Open

Coming up

Don't miss

Replay


LATEST SHOWS

MEDIAWATCH

#IKEAgate?

Read more

MEDIAWATCH

Undiplomatic Language

Read more

DEBATE

Israel-Palestinian territories: can there be an end to the historic conflict? (part 2)

Read more

DEBATE

Israel-Palestinian territories: can there be an end to the historic conflict?

Read more

AFRICA NEWS

Zambian President Michael Sata dies aged 77

Read more

FOCUS

Lebanon: Syrian civil war spillover heightens tensions in Tripoli

Read more

ENCORE!

Art show: From Frank Gehry's glass sails to Paul McCarthy's sex toys

Read more

INSIDE THE AMERICAS

US midterms: The battle for Colorado

Read more

IN THE PAPERS

Dominique Strauss-Kahn reacts to suicide of his business partner

Read more

French authority confirms EADS insider trading

Latest update : 2008-04-01

French financial authority AMF confirmed the existence of massive insider trading at European company EADS, and plans to pursue its inquiry. EADS denied the accusations.

PARIS, April 1 (Reuters) - European aerospace group EADS
declined comment on Tuesday on a report that French regulator
AMF would single out 17 current or former executives for further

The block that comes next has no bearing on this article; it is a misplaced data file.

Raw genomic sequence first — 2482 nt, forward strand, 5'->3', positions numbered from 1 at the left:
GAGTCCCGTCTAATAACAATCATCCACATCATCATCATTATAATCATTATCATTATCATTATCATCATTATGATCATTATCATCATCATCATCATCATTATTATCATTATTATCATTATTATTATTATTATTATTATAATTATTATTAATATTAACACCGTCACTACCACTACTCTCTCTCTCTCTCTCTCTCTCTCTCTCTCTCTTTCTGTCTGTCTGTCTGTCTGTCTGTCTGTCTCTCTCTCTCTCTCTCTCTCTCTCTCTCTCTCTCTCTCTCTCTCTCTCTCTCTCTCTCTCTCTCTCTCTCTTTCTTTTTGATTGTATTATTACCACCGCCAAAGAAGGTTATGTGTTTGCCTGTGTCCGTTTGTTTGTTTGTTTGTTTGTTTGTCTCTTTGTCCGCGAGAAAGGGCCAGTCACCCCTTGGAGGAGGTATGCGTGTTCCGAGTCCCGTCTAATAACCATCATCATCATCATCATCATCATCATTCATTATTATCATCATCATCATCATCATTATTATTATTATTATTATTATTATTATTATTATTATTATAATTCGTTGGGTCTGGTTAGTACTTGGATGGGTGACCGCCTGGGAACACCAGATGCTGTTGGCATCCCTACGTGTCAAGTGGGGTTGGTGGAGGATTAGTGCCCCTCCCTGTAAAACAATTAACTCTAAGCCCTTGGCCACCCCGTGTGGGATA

investigation on accusations of insider trading.
 

Les Echos reported the AMF had reaffirmed its suspicions
against 17 of 21 people targeted in an earlier draft report on
the fallout from production delays at Airbus in 2006 and would
also pursue the company for issuing "misleading information".
 

The draft report was leaked last year and found evidence of
"massive" insider trading in EADS by people involved in the
company in the months leading up to an A380 production crisis in
mid-2006.
 

EADS and individuals involved have all denied wrongdoing.
 

The AMF's college of experts considered the contents of its
final report on Monday in conditions of exceptional secrecy and
the AMF was expected to issue a statement probably on Tuesday.
 

"We have no comment," a spokesman said, asked about the
report in Les Echos.
 

An AMF spokeswoman had no immediate comment.
 

The disclosure of the second and most serious of three
delays in deliveries of the world's largest passenger plane
sliced a quarter off the EADS share price in June 2006.
 

The announcement came weeks after core shareholders
Lagardere and Daimler had reduced their holdings and several
executives exercised stock options.
 

If the AMF decides to pursue the accusations it can report
the matter to its sanctions committee for possible penalties and
must inform the people concerned.
 

It can also report the matter to prosecutors, who have 
mounted a separate investigation.

Date created : 2008-04-01

COMMENT(S)